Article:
William H. Hastie: Steering a Paradigm Shift for Social Justice and Integration


Government; Politics; Social Justice


Born in 1904, Hastie Jr grew to become a full-fledged lawyer, educator, and renowned judge in America. Hastie Jr was the first African American to do several things, Including becoming the United States Virgin Islands Governor

Personal Life and Death

Hastie Jr was son to William Henry Hastie, Sr and Roberta Childs of Knoxville, Tennessee. He draws his roots from the Native American and African American ancestry, which dictated many things in his life, especially in education.

As an African American, Hastie Jr attended Dunbar High School for black students and later went to Amherst College, where he graduated top in his class. He was a great academician who achieved a lot, including a bachelor’s law degree and a Doctor of Juridical Science from Harvard law school in 1930 and 1933, respectively.

Hastie Jr had a wife, Beryl Lockhart, and children, William and Karen. His career spanned out since he was a youth until he died in Philadelphia on April 14, 1976.  

A Career in Legal Affairs  

Hastie Jr was an accomplished lawyer and professional. With his degree, he went into private law practice in Washington in 1930. Three years later, in 1933, he served in the United States Department of the interior as the assistant solicitor advising on racial matters up to 1937.

In 1937, Hastie Jr became the first African American federal judge when he joined the District Court of the Virgin Islands through appointment by President Franklin D. Roosevelt.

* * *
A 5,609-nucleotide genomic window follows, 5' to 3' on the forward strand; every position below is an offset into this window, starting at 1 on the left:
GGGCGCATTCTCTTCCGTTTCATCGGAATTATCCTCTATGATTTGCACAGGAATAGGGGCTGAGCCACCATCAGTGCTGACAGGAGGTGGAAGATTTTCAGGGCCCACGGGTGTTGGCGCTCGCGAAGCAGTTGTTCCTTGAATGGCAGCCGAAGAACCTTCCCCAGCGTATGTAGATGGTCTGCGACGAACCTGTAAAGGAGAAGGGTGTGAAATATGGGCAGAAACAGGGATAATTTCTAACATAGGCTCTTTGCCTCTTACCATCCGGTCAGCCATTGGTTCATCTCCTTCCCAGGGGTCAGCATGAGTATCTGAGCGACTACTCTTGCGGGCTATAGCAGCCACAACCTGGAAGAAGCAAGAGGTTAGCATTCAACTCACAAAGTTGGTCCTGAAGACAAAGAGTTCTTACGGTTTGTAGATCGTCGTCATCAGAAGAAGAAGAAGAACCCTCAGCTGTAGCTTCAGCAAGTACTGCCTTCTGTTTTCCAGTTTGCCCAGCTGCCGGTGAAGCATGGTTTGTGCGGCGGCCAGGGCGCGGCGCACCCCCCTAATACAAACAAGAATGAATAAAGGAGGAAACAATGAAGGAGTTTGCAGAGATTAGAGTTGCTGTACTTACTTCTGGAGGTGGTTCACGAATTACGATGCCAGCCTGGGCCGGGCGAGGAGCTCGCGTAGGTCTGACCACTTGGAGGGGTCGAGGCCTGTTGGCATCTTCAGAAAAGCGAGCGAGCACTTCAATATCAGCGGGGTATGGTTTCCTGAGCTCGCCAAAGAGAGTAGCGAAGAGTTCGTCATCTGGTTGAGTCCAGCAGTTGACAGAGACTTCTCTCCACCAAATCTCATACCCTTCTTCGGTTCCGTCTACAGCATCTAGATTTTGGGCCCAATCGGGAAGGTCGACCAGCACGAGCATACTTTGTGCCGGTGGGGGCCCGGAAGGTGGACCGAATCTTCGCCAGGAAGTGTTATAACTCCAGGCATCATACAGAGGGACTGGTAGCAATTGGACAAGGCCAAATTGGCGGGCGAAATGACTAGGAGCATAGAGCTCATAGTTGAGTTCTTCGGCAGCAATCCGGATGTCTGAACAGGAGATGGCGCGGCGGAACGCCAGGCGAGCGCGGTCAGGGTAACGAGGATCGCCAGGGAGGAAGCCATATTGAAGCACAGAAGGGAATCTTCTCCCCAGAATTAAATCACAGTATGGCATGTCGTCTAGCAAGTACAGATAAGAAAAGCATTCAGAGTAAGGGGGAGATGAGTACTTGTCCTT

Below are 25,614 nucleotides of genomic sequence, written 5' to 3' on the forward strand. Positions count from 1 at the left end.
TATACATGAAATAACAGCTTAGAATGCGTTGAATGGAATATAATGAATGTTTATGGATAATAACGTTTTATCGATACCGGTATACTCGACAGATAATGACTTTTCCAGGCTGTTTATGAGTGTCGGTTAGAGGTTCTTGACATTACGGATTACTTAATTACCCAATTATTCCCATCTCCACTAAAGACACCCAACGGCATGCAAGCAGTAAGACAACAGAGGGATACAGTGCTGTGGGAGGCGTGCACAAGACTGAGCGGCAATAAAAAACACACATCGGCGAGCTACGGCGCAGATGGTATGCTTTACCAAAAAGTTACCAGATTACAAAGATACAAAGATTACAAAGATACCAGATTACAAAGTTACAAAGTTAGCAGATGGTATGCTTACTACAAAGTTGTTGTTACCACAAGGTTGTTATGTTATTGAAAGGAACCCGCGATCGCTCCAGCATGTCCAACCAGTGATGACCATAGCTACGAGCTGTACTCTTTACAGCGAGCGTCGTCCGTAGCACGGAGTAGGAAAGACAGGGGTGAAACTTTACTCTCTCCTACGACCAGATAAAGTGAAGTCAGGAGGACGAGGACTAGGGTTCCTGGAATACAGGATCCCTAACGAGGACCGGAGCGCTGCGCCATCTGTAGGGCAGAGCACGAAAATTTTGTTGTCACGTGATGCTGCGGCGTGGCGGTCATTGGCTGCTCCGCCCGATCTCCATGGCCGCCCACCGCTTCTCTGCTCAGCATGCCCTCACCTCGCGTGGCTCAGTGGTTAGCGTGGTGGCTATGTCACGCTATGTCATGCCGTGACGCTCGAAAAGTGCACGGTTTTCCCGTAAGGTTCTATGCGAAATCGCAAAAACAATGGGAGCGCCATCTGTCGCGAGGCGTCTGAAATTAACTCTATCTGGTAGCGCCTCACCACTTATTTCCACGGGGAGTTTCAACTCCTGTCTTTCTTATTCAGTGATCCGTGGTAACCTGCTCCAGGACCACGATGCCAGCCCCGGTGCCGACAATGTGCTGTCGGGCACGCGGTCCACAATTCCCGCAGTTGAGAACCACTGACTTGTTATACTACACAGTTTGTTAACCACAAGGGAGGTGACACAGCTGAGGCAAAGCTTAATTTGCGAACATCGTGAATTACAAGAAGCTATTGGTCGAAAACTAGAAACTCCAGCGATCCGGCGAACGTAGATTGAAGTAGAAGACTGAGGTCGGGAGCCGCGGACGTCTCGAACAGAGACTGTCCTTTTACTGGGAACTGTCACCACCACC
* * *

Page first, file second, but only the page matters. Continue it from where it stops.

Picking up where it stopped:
After two years of serving in the court, Hastie Jr resigned in 1939 to become the dean of the School of Law, Howard University. He also worked and served in many other positions, such as teaching at Howard University before becoming the dean, being a top aide in the War Department, becoming the Virgin Islands Governor, and working in the federal judicial service.

Role in Shaping America

Hastie Jr was an admirable African American from a young age. He was a radical scholar and a distinguished lawyer who believed that the judge always needed to stay in the middle to maintain neutrality. He was loved among professionals and politicians for his wit and objectivity in court matters.   

William Henry Hastie, Jr coming from an elite black family, continued to push for the integration of all people into American society. He pursued learning, especially law, to stand a chance to articulate these matters effectively, which he managed to do.  

According to Hastie Jr, the African American lawyer was instrumental in the struggle for equality among blacks and other minorities. He was a voice that demonstrated against Jim Crow early in the days before anyone could think of it.

In 1943, Hastie Jr resigned from the War Department, citing discriminatory practices and reactionary policies in the Army and Air Forces. This resignation was part of his many other decisions to keep the solemn fight for equality and justice.

Hastie Jr received many accolades and awards for his service to humanity. In 1946, he was appointed by the then President, Harry S. Truman, as the United States Virgin Islands governor, becoming the first African American to hold such an office. 

William H. Hastie was governor until 1949. He would then serve in different positions in the Federal judicial service towards the end of 1949 until he died in 1976. 

William Henry Hastie’s Legacy Lives On!

William Henry Hastie is known for his hard work and sheer determination to learn and engage society through his profession in law. The Third Circuit Library in Philadelphia and an urban natural area in Knoxville are named in his honor. In Hastie’s honor, the Beck Cultural Exchange Center in Knoxville has also hosted a permanent memorial room.


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